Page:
Wall Street Journal writer Lucy Craymer reported late last week that, "China’s voracious appetite for imported meat is starting to wane, as domestic pork prices fall and consumer worries grow about the coronavirus lingering on food."
Wall Street Journal writer Rebecca Ballhaus reported earlier this week that, “President Trump said Sunday the U.S. and Japan had reached a trade deal ‘in principle’ that would pave the way for more U.S. farm exports to Japan, while dropping the threat of increased U.S. tariffs on Japanese cars.
Big Trade Deal just agreed to with Prime Minister Abe of Japan. Will be great for our Farmers, Ranchers and more. Really big Corn purchase!— Donald J. Trump (@realDonaldTrump) August 25, 2019
“‘We’ve been working on a deal with Japan for a long time,’ Mr. Trump said at an impromptu event at the Group of Seven world leaders summit, where he was joined for a second time that day by Japanese Prime Minister Shinzo Abe.
He said as part of the deal, Japan had agreed to buy a significant portion of the U.S.’s corn surplus.
The Journal article pointed out that, “Mr. Trump said he expected the leaders to sign the deal next month, around the time of the United Nations General Assembly.
“Mr. Abe said there was still ‘some remaining work that has to be done at the working level’ but that the two sides had reached a consensus on the core issues of agricultural and industrial trade.”
"We have excess corn in various parts of our country with our farmers because China did not do what they said they were going to do. And Prime Minister @AbeShinzo, on behalf of Japan, they're going to be buying all of that corn." — President @realDonaldTrump pic.twitter.com/cqRTDeKZLR— The White House (@WhiteHouse) August 25, 2019
The Journal article indicated that, “The prime minister said Japan’s private sector would buy U.S. corn because of pest issues. ‘The Japanese private sector listens to the Japanese public sector,’ Mr. Trump quipped. ‘It’s a little different.’
More broadly, Ms. Ballhaus reminded readers that, “Mr. Trump pulled the U.S. out of the unratified 12-nation Trans-Pacific Partnership, which included Japan, on his first working day in office in 2017. A revised TPP took effect last year without the U.S., and now U.S. farmers are complaining as member countries—including Australia, Canada and New Zealand—as well as the European Union get greater access to Japan’s long-protected markets for beef, pork and dairy products.”
JUST NOW: President @realDonaldTrump and Prime Minister @AbeShinzo announced a trade deal.— The White House (@WhiteHouse) August 25, 2019
"This is a tremendous deal for the United States. It's a really tremendous deal for our farmers." pic.twitter.com/1y42L8x0p4
Bloomberg writers Isabel Reynolds, Jennifer Jacobs, and Josh Wingrove reported on Sunday that, “U.S. Trade Representative Robert Lighthizer said the proposed deal would open markets to $7 billion of American products including ethanol, as well as beef, pork, dairy products and wine.”
.@USTradeRep Lighthizer on today's trade announcement: "It has 3 parts—agriculture, industrial tariffs, and digital trade . . . This will open up markets to over 7 BILLION dollars of those products." pic.twitter.com/c0mYKjNViL— The White House (@WhiteHouse) August 25, 2019
The Bloomberg article added that, “The farming provisions of the deal won some early praise in the U.S., with the National Pork Producers Council and Senate Agriculture Committee Chairman Pat Roberts, of Kansas, among those welcoming a deal they said would put American agriculture on a level playing field with the 11 TPP-member nations.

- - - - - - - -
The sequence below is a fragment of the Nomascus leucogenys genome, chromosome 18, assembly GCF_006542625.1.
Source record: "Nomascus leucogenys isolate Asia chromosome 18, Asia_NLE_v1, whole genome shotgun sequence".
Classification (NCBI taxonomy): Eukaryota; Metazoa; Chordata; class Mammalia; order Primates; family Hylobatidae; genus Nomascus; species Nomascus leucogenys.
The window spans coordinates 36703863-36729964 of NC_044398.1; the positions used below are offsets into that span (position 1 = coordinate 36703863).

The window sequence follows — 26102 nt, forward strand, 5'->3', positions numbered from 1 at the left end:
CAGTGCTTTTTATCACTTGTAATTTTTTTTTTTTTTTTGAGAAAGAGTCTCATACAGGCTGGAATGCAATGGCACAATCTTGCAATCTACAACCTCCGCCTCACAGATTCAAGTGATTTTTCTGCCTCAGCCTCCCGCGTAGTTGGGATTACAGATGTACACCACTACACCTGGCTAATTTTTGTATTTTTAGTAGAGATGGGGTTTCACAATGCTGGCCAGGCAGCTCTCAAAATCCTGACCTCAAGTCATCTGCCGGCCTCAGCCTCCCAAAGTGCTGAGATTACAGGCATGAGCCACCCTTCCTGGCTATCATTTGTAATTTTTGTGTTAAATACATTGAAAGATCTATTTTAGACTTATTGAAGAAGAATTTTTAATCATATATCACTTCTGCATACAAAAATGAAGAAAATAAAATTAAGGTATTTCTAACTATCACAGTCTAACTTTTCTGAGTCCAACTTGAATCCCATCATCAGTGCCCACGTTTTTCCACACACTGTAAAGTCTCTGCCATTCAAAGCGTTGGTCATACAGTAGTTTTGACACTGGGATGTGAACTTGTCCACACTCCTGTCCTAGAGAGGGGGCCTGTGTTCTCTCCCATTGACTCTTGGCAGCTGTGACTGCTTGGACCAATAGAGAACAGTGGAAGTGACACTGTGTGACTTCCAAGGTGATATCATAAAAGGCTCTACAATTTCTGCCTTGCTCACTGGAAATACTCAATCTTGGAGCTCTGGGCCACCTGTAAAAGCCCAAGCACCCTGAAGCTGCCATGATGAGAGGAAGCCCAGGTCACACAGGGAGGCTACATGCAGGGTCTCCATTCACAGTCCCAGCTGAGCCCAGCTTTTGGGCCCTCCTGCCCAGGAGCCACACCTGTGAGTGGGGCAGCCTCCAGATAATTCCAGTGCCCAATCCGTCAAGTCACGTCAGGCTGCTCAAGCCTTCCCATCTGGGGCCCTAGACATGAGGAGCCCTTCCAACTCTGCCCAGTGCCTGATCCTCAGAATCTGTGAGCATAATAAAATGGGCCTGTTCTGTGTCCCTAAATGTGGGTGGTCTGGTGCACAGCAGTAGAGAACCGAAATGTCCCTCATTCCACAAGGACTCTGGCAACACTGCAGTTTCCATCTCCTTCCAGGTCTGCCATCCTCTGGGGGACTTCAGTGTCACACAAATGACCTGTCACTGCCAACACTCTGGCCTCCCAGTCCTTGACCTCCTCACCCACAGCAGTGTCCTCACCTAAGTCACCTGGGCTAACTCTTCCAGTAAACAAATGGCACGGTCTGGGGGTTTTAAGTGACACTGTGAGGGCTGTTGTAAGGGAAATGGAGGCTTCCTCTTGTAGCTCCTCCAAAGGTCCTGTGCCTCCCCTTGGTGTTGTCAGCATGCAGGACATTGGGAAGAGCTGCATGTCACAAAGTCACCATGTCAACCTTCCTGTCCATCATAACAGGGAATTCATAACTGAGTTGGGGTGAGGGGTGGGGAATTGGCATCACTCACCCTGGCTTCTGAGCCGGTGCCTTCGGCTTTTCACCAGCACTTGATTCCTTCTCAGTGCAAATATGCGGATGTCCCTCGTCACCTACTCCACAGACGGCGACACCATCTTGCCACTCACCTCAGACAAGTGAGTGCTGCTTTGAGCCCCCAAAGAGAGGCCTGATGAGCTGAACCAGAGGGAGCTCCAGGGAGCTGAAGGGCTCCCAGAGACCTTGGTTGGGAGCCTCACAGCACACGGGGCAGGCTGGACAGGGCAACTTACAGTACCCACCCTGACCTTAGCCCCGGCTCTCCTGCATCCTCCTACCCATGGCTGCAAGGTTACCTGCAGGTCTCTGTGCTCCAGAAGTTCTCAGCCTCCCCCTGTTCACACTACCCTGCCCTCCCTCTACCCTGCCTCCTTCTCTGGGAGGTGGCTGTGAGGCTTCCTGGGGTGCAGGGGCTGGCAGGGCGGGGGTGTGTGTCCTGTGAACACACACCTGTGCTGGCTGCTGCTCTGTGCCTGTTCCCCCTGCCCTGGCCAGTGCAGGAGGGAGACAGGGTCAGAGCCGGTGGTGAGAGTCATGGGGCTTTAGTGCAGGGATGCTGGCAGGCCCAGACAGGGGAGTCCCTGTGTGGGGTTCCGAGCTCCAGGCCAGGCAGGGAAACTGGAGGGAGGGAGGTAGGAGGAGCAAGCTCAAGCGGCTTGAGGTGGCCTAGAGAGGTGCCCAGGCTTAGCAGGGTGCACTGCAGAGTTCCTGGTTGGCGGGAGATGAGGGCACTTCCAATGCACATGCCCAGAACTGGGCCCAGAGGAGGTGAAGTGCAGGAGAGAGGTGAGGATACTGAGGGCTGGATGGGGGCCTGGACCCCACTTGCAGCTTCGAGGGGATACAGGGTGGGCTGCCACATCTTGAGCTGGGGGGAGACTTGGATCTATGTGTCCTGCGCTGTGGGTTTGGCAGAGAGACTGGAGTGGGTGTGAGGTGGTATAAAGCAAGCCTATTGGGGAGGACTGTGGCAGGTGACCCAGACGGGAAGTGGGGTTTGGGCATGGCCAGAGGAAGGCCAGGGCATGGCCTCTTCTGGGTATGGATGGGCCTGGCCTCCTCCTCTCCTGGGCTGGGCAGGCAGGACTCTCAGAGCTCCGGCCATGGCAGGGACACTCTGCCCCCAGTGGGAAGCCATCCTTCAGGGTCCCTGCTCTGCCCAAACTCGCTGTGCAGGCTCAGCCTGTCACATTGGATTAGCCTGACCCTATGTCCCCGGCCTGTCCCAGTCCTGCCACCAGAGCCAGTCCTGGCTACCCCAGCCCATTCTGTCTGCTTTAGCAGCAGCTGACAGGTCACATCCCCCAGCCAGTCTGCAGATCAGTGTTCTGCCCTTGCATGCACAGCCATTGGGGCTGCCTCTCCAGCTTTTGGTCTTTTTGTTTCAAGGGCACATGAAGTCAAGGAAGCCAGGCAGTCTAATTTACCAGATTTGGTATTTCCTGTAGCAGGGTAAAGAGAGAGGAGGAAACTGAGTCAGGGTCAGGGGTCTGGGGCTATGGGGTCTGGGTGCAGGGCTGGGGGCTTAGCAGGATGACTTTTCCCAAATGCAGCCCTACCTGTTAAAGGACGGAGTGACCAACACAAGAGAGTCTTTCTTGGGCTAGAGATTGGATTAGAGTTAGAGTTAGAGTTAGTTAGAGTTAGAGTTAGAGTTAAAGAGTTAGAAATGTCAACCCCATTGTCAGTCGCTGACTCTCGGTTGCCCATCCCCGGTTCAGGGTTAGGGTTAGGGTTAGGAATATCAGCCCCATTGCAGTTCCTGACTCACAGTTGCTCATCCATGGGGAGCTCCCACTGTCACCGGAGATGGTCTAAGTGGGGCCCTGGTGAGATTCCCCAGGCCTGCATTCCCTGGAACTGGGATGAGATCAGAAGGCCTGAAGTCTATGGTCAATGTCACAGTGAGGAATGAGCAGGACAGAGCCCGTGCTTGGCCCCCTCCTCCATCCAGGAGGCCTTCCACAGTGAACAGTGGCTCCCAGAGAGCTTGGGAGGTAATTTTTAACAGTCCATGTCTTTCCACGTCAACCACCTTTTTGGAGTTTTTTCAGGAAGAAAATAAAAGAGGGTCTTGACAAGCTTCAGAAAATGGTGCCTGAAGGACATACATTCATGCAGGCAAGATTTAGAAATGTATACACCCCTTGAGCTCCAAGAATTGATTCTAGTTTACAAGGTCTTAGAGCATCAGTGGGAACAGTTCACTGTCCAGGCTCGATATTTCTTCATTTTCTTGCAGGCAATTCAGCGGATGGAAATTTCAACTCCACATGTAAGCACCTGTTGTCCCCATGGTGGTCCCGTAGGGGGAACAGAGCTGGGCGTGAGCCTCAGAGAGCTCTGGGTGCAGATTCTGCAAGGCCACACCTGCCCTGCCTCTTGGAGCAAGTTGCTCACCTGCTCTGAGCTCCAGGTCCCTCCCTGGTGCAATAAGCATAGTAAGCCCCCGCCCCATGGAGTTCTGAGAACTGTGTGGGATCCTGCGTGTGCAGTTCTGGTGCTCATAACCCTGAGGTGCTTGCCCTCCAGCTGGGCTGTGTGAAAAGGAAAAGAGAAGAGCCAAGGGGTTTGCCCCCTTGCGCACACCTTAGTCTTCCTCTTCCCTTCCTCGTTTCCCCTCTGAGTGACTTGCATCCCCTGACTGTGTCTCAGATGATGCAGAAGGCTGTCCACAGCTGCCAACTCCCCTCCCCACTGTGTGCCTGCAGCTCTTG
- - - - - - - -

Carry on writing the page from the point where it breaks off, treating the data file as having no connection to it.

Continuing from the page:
“Agriculture Secretary Sonny Perdue said removing the trade barriers would allow greater sales of U.S. farm products in Japan. Some in Japan said that was an acceptable price to pay.”
And Reuters writer Jeff Mason reported on Sunday that, “Trump said Japan had agreed to buy excess U.S. corn that is burdening farmers as a result of the tariff dispute between Washington and Beijing. Abe referred to a potential purchase of the corn and said it would be handled by the private sector.
“‘It’s a very big transaction, and we’ve agreed in principle. It’s billions and billions of dollars. Tremendous for the farmers,’ Trump told reporters about the deal during a joint announcement with Abe at the G7 meeting in France.”
On Twitter, several U.S. lawmakers reacted positively to the new trade development with Japan:
Good 2 hear Pres Trump/Abe announcement on trade w Japan Gr8 news for ag+farmers Next step is comprehensive deal @realDonaldTrump is delivering for USA— ChuckGrassley (@ChuckGrassley) August 25, 2019
This is a very positive step forward. I have been a strong advocate for an agreement with Japan which would treat our agricultural products equally with their competitors. I am hopeful this potential trade deal will be done soon. https://t.co/SuCqUvwvqZ— Rep. Adrian Smith (@RepAdrianSmith) August 27, 2019
A new #trade agreement with #Japan is good news as they are a top ten market for our #soybean producers. It will also help them as more #pork and #beef are exported to Japan as a value-added component. More bi-lateral deals are good for our producers!— Rep Rick Crawford (@RepRickCrawford) August 26, 2019
A trade agreement with Japan is very important to NE’s AG economy. This and USMCA gives us more leverage against China to ensure America is treated fairly and they stop stealing our technology. China’s unfair trade costs us 1% of our GDP. https://t.co/BgFpcZsSTL— Rep. Don Bacon (@RepDonBacon) August 25, 2019
.@realDonaldTrump has announced a preliminary trade deal with Japan involving agriculture. I’m pleased the president is working to fulfill his promises to provide Nebraska farmers and ranchers more certainty. Full statement and more information here:https://t.co/xDWWNydbEu pic.twitter.com/ueocMfJpRn— Senator Deb Fischer (@SenatorFischer) August 26, 2019